All studies were conducted under an animal use and drug delivery protocol approved by the University of Delaware Institutional Animal Care and Use Committee (IACUC). Eightweek-old female Nonobese diabetic/severe combined immunodeficiency (NOD/SCID) Patient Derived Xenografts (PDX) tumor bearing mice with a P1-P3 fragment of a human patient derived breast cancer xenograft TM00089 implanted subcutaneously (The Jackson Laboratory) were obtained for use in the chemotherapeutic studies. Mice were housed in a barrier facility at the University of Delaware. Once tumors reached 4 mm in size, mice were randomly divided into 5 groups of 3 mice each. One group served as day 0 and was euthanized immediately. Three groups received weekly i.p. 0.5 ml injections of 15 mg/kg of docetaxel dissolved in 10% ethanol, 5% glucose in water to block tumor growth. Groups of mice were euthanized on post-docetaxel treatment day 2, 8, or 15. One group of mice were treated with weekly i.p. 0.5 ml injections of 15 mg/kg of docetaxel for 3 weeks. At post-docetaxel treatment day 21, treatment was stopped to monitor re-growth of tumor. Mice were monitored and tumor development was documented twice weekly by Vernier calliper measurements. Tumor volume was calculated as (length×width×width)/2. All mice were euthanized by CO2 asphyxiation followed by cervical dislocation and tumors were excised from each mouse. Tumors were fixed in formalin and then embedded in paraffin by the Histochemistry & Tissue Processing Core Lab of Nemours/Alfred I. duPont Hospital for Children. Longitudinal 5 µm-thick sections were obtained from each sample block and used for immunohistochemical staining.


Slides were deparaffinized in Citrasolv (3×10 min) and rehydrated in ethanol at decreasing concentrations (100%, 90%, and 80% for 2×3 min each) ending in distilled water for 30 s. Slides were then heated in a microwave oven in 1x Citra for antigen retrieval. After cooling to room temperature, staining was done according to DAB Substrate Kit protocol (ab64238). Slides were washed with Phospate Buffered Saline (PBS) (2×2 min) and then incubated with peroxidase quenching solution for 5 minutes. Slides were washed with PBS (2×2 min) and then incubated with blocking solution for 10 minutes. Blocking solution was rinsed off and slides were incubated overnight at 4 °C with rabbit polyclonal antibodies against IL-6 or IL-8 (ab154367 1:100, ab106350 1:100), and rabbit monoclonal antibodies against Gli-1, Sonic Hedgehog, ALDH1A3, (ab53281 1:100, ab134906 1:100, ab52492 1:100). Slides were washed in PBS (2×2 min) and then incubated with biotinylated secondary antibody for 10 min. Slides were washed in PBS (2×2 min) and then incubated with streptavidin-peroxidase conjugate or 10 min. Slides were washed in PBS (2×2 min) and then incubated with 3,3’-Diaminobenzidine (DAB) chromogen for 5 min. Slides were washed in running deionized water for 2 minutes and then counterstained with hematoxylin for 2 minutes. Slides were washed with running deionized water for 2 minutes and then incubated in PBS for 30 s. Slides were dehydrated using an increasing ethanol concentration (70%, 80%, 95%, 100%) and then mounted. Slides were analyzed using Nikon Eclipse TS100 microscope. The number of positive tumor cells per 20X field were counted as a percentage of total cells. Five fields were counted per sample. Positive tumor cell counts were independently verified by multiple investigators blinded to the treatment order.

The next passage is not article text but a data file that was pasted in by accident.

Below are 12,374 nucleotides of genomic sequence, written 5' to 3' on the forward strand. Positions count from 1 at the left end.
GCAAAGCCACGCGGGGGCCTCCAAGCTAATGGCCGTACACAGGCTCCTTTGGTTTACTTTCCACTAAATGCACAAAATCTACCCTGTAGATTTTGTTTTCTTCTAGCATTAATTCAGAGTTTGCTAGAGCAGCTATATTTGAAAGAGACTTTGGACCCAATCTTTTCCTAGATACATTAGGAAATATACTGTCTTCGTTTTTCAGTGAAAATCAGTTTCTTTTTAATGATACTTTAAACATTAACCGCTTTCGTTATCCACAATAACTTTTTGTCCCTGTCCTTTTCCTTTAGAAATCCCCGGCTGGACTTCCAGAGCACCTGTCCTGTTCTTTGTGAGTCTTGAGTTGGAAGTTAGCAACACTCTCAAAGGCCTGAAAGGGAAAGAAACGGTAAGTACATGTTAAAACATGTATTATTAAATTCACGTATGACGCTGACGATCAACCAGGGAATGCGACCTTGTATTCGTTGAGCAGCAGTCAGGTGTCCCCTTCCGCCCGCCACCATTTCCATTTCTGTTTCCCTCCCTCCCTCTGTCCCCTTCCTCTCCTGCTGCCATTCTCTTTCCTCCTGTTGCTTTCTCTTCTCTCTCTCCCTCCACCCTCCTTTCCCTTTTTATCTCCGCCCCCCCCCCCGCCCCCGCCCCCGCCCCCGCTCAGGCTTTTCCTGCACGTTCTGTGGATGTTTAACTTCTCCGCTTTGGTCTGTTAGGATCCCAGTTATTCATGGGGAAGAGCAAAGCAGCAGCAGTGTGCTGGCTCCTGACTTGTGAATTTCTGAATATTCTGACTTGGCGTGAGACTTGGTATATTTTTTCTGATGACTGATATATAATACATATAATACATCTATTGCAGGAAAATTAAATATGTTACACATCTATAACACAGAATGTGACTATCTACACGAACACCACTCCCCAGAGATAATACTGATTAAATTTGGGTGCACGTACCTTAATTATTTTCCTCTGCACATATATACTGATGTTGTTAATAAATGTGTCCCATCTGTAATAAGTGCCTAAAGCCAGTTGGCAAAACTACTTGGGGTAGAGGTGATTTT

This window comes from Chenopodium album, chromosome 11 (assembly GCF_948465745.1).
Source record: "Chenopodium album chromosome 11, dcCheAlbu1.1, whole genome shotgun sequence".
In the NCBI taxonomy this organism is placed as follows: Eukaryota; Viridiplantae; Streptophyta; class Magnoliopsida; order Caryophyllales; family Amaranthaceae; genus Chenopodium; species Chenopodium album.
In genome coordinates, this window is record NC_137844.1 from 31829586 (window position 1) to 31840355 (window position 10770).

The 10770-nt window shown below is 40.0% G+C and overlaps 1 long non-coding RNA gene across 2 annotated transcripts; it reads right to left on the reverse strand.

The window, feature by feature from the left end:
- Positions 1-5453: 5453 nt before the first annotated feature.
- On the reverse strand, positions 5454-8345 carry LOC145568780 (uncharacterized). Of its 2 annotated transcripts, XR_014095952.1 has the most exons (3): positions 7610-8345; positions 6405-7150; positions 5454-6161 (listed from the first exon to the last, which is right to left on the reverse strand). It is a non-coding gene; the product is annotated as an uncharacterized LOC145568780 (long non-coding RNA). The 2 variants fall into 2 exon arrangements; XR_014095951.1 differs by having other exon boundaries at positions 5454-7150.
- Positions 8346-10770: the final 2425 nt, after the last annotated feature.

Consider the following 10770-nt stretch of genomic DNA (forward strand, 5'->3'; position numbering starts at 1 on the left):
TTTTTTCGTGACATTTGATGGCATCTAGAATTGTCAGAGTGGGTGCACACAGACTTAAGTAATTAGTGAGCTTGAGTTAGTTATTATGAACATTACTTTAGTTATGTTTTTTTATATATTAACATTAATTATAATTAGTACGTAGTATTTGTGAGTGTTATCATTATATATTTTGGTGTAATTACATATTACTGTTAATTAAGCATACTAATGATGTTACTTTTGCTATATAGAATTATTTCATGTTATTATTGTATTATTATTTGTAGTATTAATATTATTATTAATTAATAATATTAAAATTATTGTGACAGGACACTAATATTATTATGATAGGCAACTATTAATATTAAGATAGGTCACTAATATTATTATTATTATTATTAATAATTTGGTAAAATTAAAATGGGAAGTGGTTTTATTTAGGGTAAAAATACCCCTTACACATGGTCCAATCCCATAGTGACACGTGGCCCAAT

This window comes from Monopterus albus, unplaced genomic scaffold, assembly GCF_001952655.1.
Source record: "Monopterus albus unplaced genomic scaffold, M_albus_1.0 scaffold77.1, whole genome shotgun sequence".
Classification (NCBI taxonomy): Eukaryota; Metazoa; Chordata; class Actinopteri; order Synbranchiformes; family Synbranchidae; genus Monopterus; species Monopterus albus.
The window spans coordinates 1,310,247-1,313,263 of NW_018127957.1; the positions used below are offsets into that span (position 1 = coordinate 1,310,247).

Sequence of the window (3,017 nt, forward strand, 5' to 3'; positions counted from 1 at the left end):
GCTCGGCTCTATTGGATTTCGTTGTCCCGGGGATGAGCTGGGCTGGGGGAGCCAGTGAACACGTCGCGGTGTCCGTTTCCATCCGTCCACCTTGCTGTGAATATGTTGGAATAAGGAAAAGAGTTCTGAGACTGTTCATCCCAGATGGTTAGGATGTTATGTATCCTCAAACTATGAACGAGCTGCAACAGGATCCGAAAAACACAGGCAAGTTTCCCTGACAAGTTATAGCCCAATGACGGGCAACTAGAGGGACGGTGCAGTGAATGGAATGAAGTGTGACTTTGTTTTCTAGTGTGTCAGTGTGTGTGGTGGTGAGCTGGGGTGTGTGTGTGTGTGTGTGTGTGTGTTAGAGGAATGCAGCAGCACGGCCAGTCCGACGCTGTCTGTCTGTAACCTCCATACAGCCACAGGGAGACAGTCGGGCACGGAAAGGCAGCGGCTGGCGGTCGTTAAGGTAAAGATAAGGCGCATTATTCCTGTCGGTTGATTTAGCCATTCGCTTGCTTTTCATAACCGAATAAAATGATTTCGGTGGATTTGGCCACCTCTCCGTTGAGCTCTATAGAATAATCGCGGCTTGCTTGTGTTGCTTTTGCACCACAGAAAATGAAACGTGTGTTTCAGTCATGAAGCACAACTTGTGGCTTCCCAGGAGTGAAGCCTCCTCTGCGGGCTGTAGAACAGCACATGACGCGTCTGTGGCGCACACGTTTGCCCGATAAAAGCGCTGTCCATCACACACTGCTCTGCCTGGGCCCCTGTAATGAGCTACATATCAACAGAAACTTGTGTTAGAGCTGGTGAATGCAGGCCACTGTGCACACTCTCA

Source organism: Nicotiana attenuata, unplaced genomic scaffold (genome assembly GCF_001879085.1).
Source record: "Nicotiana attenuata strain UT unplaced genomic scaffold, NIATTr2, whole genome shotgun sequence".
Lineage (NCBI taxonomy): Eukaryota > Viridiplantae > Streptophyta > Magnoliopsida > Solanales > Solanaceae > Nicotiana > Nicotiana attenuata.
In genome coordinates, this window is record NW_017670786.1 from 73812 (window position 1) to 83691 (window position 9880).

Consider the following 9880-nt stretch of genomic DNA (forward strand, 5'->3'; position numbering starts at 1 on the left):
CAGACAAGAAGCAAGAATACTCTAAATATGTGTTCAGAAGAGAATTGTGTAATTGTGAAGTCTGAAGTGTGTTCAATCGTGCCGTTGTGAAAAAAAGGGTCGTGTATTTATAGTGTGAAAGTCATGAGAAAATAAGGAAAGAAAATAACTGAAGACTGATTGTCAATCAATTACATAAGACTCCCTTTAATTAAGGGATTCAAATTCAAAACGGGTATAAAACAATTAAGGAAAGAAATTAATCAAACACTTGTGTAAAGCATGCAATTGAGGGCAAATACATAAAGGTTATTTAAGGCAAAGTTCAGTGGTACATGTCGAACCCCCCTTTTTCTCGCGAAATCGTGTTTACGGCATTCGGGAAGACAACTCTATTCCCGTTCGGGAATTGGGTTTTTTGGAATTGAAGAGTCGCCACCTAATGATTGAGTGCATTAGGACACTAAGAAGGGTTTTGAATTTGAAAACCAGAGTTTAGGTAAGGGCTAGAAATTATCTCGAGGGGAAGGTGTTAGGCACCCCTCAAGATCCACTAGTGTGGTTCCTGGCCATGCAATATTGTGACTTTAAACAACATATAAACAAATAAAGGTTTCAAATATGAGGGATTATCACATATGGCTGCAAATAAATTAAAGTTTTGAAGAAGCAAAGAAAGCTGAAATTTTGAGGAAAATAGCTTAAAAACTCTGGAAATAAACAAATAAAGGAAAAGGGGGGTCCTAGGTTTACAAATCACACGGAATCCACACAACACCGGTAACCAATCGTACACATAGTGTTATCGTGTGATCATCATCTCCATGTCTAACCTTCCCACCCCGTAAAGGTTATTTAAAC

Statistical Analysis

Statistical analysis was performed using Graph Pad Prism 6 software (Graph Pad, La Jolla, CA, USA). The mean values of data were evaluated using Analysis of variance (ANOVA) followed by an unpaired test. For all tests, p values less than 0.05 were considered to be significant.


Hedgehog Activation Occurs Transiently after Treatment with Docetaxel and Proceeds Tumor Regrowth

In order to determine if HH activation occurs after in vivo treatment with chemotherapy, we chose to examine the kinetics of HH activation in a patient derived tumor xenograft mouse model that was essentially negative by immunostaining for expression of HH family members prior to treatment. Upon weekly injections of 15 mg/kg of docetaxel, we observed a decrease in tumor volume beginning around day 4 post-docetaxel treatment and reaching a nadir between 14-18 days after treatment at which time an increase in tumor volume was observed (Figure 1). Tumors reached their pre-treatment size approximately 35-39 days after the start of treatment. Prior to chemotherapy treatment, there was minimal expression of SHH and nuclear Gli. Increases in both SHH and nuclear Gli-1 expression were observed within 48 hours after treatment with chemotherapy, peaking around day 8 when approximately 63% (range 52-80%, SD 12.0) of cells were positive for expression of SHH. This correlated with nuclear Gli-1 expression in approximately 40% (range 29-45%, SD 6.1) of cells, indicating full activation of HH signaling. Levels of SHH and nuclear Gli-1 began to decrease after day 8, remaining only slightly above pre-treatment levels upon tumor regrowth at day 39 (Figure 2). These findings indicate that HH signaling, including ligand release and nuclear Gli-1 translocation, are transiently induced by chemotherapy, and may promote tumor regrowth.